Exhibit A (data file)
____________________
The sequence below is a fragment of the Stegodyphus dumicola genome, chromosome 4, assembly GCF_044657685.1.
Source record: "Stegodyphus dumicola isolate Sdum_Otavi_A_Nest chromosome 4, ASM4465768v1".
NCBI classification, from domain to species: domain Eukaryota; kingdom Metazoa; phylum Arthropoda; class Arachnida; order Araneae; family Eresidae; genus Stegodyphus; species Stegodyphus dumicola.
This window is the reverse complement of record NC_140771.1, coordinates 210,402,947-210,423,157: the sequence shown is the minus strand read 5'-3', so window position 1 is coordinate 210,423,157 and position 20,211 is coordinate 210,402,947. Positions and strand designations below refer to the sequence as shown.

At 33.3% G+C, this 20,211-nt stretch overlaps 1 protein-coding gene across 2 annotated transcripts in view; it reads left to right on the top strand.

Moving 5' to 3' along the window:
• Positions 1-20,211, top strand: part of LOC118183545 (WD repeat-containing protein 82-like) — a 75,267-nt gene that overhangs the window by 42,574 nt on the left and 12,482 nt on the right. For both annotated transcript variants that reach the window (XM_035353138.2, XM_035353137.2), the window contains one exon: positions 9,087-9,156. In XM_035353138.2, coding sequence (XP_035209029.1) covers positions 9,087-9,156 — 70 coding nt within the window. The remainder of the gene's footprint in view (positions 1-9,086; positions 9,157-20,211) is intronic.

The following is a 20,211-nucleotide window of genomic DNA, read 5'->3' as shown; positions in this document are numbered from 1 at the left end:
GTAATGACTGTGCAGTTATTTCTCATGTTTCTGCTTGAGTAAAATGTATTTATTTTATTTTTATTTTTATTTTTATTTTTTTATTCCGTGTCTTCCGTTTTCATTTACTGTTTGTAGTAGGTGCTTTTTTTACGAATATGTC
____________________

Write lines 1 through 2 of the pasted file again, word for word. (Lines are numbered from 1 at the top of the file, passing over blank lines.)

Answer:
The sequence below is a fragment of the Stegodyphus dumicola genome, chromosome 4, assembly GCF_044657685.1.
Source record: "Stegodyphus dumicola isolate Sdum_Otavi_A_Nest chromosome 4, ASM4465768v1".